When it comes to children and books, the more the merrier, right? At least with books. Too many children and things get noisy and broken. Nevertheless, it’s a good combination.
But maybe not always.
First, the nice news. Here’s a very positive story about children and books, from the tiny city of Tomah, WI. Two eighth graders read about the burro-riding librarian in Columbia and wanted to do something similar to promote literacy in Tomah.
Unfortunately, they didn’t have access to a burro, so they decided to build some of those little free libraries instead. They promoted the project, raised money, got a grant, and put up seven of them in parks around town.
Apparently they’re pretty sturdy, too, built “with marine-quality wood, outdoor paint and tempered glass doors.” I’ve lived in apartments that probably weren’t built that well.
Children promoting literacy to the community. Definitely a good thing.
McDonald’s is planning to publish “original” books and put them in Happy Meals. According to the VP of marketing, “This is the latest step in our ongoing efforts to enrich the lives of families, and part of a broader book strategy that will combine the fun of the Happy Meal, new partners and technology to inspire more family reading time.”
I wasn’t aware McDonald’s enriched the lives of families. I can’t remember the last time I was at a McDonald’s, but are Happy Meals really fun? I looked for images of Happy Meals online, and if you eliminate the ones that McDonald’s itself put out there, they look kind of disgusting.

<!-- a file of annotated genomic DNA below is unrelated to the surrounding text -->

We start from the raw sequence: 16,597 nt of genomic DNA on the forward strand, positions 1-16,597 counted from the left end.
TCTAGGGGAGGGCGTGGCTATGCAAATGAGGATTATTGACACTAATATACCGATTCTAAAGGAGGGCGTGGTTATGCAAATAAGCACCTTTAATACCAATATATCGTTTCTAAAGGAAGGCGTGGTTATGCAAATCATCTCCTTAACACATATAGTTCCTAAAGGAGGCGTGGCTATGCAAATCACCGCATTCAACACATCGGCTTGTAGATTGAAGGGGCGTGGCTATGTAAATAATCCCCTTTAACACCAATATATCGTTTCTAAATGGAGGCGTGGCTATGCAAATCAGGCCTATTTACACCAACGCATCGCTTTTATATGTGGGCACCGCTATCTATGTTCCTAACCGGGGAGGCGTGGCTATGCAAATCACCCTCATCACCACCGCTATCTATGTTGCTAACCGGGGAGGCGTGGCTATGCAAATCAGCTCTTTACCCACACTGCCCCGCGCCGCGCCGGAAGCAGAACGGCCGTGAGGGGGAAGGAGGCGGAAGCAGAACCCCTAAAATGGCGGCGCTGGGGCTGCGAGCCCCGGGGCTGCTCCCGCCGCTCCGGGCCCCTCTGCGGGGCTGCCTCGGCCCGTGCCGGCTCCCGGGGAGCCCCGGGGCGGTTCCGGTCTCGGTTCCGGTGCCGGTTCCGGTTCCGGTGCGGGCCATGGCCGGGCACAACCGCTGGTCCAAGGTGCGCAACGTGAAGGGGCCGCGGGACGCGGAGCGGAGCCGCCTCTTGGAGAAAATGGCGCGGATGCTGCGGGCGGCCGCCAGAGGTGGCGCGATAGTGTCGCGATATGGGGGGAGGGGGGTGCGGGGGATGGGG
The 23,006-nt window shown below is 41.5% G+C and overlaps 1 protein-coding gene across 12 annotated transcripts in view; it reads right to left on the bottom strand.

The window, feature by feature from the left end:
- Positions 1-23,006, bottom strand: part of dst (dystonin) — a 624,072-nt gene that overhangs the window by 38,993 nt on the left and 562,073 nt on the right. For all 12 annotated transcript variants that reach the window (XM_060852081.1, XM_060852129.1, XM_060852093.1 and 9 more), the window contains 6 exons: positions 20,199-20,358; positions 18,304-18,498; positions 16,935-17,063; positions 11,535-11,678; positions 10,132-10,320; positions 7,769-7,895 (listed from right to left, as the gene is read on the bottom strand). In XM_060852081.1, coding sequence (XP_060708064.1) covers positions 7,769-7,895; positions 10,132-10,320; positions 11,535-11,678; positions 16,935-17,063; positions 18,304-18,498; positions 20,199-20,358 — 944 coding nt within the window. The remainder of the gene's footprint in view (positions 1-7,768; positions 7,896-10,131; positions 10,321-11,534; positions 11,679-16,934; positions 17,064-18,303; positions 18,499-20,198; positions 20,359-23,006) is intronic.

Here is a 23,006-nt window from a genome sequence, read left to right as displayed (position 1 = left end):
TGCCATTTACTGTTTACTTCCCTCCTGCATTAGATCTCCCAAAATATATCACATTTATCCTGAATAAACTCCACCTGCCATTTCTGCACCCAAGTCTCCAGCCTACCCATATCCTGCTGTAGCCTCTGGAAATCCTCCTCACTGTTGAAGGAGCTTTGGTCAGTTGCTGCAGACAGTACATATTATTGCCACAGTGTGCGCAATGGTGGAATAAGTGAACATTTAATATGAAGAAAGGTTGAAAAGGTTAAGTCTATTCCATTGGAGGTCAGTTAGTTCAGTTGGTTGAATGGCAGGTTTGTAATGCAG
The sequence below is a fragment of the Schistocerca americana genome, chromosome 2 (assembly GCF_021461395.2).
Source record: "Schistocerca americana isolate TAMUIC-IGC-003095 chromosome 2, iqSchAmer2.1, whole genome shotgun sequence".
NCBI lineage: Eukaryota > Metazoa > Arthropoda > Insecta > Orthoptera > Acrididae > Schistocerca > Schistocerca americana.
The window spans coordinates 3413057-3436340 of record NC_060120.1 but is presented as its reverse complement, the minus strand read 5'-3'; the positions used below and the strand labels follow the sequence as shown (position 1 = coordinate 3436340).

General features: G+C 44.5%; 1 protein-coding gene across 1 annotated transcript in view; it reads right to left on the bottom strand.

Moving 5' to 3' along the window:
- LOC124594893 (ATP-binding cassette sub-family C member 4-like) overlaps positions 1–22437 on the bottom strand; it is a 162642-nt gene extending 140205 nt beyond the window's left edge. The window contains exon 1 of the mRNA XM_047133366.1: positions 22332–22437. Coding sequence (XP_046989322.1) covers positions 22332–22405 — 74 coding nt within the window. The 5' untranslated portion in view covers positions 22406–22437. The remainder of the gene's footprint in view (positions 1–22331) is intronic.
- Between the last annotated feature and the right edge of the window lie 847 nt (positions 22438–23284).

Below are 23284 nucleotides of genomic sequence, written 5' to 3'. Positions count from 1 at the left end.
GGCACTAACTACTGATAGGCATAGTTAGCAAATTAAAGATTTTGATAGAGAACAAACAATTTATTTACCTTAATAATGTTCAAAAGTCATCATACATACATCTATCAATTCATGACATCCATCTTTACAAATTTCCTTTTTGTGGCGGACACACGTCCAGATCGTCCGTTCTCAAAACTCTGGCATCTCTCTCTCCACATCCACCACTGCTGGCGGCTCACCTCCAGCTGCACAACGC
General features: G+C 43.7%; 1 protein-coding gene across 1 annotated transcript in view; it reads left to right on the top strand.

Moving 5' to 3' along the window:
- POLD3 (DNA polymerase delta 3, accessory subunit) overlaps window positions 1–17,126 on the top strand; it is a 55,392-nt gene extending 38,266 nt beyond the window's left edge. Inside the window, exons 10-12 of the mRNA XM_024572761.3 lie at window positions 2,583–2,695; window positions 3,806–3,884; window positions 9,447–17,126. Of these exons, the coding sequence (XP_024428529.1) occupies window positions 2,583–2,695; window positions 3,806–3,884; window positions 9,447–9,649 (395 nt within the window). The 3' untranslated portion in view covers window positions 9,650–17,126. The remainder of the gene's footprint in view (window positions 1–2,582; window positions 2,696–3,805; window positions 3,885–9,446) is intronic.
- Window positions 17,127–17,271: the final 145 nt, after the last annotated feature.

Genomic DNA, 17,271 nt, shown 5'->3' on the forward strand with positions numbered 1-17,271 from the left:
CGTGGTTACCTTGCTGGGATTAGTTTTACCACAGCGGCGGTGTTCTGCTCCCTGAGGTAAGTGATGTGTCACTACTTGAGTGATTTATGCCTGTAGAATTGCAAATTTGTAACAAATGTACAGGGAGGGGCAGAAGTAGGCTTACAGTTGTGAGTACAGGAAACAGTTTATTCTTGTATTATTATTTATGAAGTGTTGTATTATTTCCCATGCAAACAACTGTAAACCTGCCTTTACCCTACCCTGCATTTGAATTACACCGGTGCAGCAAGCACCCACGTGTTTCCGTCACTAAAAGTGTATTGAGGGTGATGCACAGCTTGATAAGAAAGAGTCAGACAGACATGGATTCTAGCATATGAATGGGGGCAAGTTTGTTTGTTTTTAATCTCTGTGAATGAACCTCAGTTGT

And the photo of the morbidly obese child eating one was just depressing.
If the meals are junk, what will the books be like? Apparently, they’ll all be little advertisements for Happy Meals, populated with Happy Meals characters.
More weird hoopla from McDonald’s marketers: “Each limited-edition book brings nutrition, imagination and play to life in a fun way.” The edition is “limited” to 20 million copies per book, so you better snatch them up fast before they end up being donated to your local library or dumped in a landfill somewhere.
Just so the advertising isn’t limited to kids who are already nutritiously challenged, the non-profit group Reading is Fundamental is helping get the McDonald’s message out. They’ll be distributing “100,000 Happy Meal Books to children who do not have easy access to books.”
I’m not sure which is sadder, children without access to nutritious meals or children without access to books. You know what, I don’t have to decide. Both are bad.
The Reading is Fundamental CEO says, “Books are essential for inspiring children to explore, dream, and achieve, yet far too many children do not have this basic resource.” That’s true, and reading really is fundamental.
But how many children really have no access to books, but do have access to McDonald’s? Let’s do the math.
According to various sources, including this one, there are about 13,000 McDonald’s restaurants in the U.S.
According to the ALA, there are over 16,000 public library locations in the U.S. Throw in another 98,000 school libraries, and that’s a lot of access to books for children.
But instead of promoting those libraries, it’s apparently better for literacy to give away books that McDonald’s published itself promoting its Happy Meals as nutritious.
Who falls for this? Honestly, if kids have access to McDonald’s, they have access to books. They just have parents who would rather treat them to a Happy Meal than to some literacy.
Some might think this is good for the kids, since children who maybe otherwise wouldn’t get books are at least getting something. I’d agree if these were real books, not McBooks designed to promote McDonald’s.
I’ll change my mind if the McBooks come out with the following message: Skip McDonald’s and head to the library instead. Your children will thank you someday.